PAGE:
What is type 2 diabetes?
Insulin is a hormone that is produced by the pancreas to help regulate the amount of glucose in the blood. Type 2 diabetes is caused by a lack of insulin production, or an inability to use the insulin that is produced by the body. As a result, glucose cannot be transported into cells and used for energy.
Unlike type 1 diabetes, type 2 diabetes is typically diagnosed during adulthood. Risk factors include family history, age, ethnicity, and obesity.
Dietary and lifestyle changes are initial strategies that can be used to control type 2 diabetes; however, medications are necessary if blood glucose levels cannot be controlled with these measures alone.
How is type 2 diabetes diagnosed?
Your doctor will diagnose diabetes, usually using a fasting glucose blood test or an A1c test. These tests will let your doctor know how much glucose is present in your blood, these levels will indicate whether or not you have diabetes.
Current treatment for type 2 diabetes
Multiple options are available as a treatment for type 2 diabetes. Depending on your response to initial treatment your doctor may prescribe single or multiple therapies to keep your diabetes under control. Your doctor may also recommend lifestyle changes – dietary and physical activity – to help manage your diabetes.
Metformin is an oral glucose-lowering medication that is typically used as a first-line treatment for type 2 diabetes. Metformin has been used for decades as a diabetes treatment and has a good safety profile at a relatively low cost.
Unlike other diabetes treatments, metformin does not cause hypoglycemia as a side effect.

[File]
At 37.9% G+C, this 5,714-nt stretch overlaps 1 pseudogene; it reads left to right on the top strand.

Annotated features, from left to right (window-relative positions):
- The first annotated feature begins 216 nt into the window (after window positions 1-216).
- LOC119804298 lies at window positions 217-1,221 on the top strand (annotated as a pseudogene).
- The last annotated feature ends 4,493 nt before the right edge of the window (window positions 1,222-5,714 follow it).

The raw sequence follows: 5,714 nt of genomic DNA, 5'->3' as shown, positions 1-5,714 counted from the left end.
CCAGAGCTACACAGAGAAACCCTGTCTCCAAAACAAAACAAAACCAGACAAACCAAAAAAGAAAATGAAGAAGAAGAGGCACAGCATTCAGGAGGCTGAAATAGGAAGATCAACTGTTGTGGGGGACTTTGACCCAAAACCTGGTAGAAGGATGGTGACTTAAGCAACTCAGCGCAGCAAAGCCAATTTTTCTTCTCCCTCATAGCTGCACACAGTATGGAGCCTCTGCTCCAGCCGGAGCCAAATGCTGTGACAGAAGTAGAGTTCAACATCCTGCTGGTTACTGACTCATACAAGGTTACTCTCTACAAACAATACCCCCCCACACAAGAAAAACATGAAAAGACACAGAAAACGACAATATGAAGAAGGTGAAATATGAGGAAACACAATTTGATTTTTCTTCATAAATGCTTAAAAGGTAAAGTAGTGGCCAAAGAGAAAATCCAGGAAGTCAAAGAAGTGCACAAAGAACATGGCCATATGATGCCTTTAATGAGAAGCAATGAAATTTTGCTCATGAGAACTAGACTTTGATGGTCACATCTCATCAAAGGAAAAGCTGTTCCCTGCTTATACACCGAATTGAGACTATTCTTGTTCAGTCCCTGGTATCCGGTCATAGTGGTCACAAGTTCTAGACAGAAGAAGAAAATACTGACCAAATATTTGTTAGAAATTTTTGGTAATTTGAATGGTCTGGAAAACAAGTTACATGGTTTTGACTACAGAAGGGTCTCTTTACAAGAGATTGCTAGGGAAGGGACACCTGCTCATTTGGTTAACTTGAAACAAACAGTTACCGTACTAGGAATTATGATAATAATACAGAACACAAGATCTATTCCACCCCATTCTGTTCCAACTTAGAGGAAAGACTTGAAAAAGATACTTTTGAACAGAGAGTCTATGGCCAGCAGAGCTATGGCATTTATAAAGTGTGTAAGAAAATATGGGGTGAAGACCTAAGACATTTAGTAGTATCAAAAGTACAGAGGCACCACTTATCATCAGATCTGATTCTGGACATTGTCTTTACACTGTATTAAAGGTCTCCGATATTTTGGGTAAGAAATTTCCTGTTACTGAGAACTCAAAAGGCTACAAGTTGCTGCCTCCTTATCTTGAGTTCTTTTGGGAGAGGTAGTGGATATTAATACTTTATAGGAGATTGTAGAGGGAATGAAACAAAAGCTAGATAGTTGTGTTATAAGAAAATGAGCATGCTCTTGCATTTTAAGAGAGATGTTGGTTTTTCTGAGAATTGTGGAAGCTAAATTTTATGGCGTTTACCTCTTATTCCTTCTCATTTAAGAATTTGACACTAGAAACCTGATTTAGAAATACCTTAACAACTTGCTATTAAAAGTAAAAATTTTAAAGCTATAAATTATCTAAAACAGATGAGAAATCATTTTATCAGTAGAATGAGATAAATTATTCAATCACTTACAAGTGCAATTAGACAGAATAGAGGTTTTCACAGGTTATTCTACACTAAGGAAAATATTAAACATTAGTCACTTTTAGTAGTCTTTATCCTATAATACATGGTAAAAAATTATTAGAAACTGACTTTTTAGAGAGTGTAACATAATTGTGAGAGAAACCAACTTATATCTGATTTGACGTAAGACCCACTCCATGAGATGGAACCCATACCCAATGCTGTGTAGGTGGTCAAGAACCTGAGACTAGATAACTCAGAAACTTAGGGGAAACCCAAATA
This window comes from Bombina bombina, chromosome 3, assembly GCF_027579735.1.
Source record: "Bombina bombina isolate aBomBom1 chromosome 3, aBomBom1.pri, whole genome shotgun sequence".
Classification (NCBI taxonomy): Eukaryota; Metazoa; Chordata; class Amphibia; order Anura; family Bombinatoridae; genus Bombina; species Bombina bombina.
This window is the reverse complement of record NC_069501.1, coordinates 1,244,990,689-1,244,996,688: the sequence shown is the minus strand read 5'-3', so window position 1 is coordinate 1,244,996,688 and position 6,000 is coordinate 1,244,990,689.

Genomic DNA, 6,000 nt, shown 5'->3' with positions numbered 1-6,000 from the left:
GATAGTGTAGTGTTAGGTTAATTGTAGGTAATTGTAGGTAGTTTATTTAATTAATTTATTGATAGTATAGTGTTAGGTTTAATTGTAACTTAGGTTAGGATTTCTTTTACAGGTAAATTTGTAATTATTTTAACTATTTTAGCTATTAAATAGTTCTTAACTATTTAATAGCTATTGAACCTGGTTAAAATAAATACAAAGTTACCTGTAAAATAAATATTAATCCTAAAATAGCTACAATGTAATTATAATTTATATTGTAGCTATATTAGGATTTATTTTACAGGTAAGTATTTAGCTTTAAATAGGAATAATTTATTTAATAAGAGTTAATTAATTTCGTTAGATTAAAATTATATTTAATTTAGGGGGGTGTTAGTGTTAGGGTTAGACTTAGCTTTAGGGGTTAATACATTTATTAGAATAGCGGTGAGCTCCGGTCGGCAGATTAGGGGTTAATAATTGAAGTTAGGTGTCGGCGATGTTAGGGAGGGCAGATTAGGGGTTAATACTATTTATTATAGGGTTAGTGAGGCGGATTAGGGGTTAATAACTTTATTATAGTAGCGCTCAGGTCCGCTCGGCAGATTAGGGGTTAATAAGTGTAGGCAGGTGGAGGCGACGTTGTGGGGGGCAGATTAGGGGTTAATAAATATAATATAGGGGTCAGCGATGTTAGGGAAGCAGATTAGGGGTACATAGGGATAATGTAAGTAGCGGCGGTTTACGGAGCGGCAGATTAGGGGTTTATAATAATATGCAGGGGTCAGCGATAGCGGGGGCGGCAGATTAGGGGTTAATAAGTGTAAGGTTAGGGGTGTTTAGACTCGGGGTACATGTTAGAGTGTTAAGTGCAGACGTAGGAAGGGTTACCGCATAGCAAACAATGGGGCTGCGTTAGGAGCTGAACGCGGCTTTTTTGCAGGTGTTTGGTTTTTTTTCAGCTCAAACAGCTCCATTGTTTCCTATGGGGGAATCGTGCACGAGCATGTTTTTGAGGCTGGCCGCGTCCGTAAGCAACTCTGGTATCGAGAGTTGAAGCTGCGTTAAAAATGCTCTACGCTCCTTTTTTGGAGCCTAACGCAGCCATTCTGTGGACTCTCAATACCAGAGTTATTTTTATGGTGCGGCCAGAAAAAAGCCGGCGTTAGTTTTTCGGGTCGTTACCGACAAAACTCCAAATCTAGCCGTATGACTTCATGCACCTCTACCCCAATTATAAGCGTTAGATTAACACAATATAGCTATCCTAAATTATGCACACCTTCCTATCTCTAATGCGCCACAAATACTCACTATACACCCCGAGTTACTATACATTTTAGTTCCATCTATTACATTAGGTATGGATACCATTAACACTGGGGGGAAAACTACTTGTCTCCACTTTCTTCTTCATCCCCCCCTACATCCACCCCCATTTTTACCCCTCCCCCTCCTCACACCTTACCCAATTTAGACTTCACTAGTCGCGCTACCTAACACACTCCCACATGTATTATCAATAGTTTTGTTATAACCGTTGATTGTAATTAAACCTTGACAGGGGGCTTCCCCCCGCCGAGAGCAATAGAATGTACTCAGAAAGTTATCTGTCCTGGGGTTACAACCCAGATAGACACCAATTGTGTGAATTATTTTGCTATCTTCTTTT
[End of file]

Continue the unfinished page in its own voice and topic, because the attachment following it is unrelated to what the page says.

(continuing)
Traditionally, metformin has been thought to induce its glucose-lowering effect by acting to decrease glucose production by the liver. However, more recent studies suggest that this might not be the only way this drug works. The effects of metformin may also depend on the length of treatment and the dosages used.
Metformin is also often used in combination with other diabetes drugs, most commonly sulfonylureas.
Some of the side effects associated with Metformin include diarrhea, muscle weakness, abdominal pain, and low vitamin B12 levels.
Second-generation sulfonylureas (glipizide, glyburide, and glimepiride) have significantly fewer side effects than first-generation drugs in this class. These drugs work by increasing the amount of insulin that is released from the pancreas and improving insulin resistance.
A significant side effect to monitor in patients taking sulfonylureas is hypoglycemia. Other side effects can include weight gain, skin reactions, and stomach disturbances.
The thiazolidinediones rosiglitazone and pioglitazone are oral medications that are used to reduce blood glucose by enhancing glucose uptake in patients with type 2 diabetes.
Although these agents have a low risk of hypoglycemia, they have been associated with an increased risk of heart failure, leading to the limited use of rosiglitazone.
Insulin treatment may be required for to make up for the lack of insulin produced by the pancreas in type 2 diabetes patients. Insulin can be given alone or in combination with other diabetes medications.
There are multiple formulations of insulin available for treating type 2 diabetes, which include long-acting insulin formulations (for example degludec or detemir).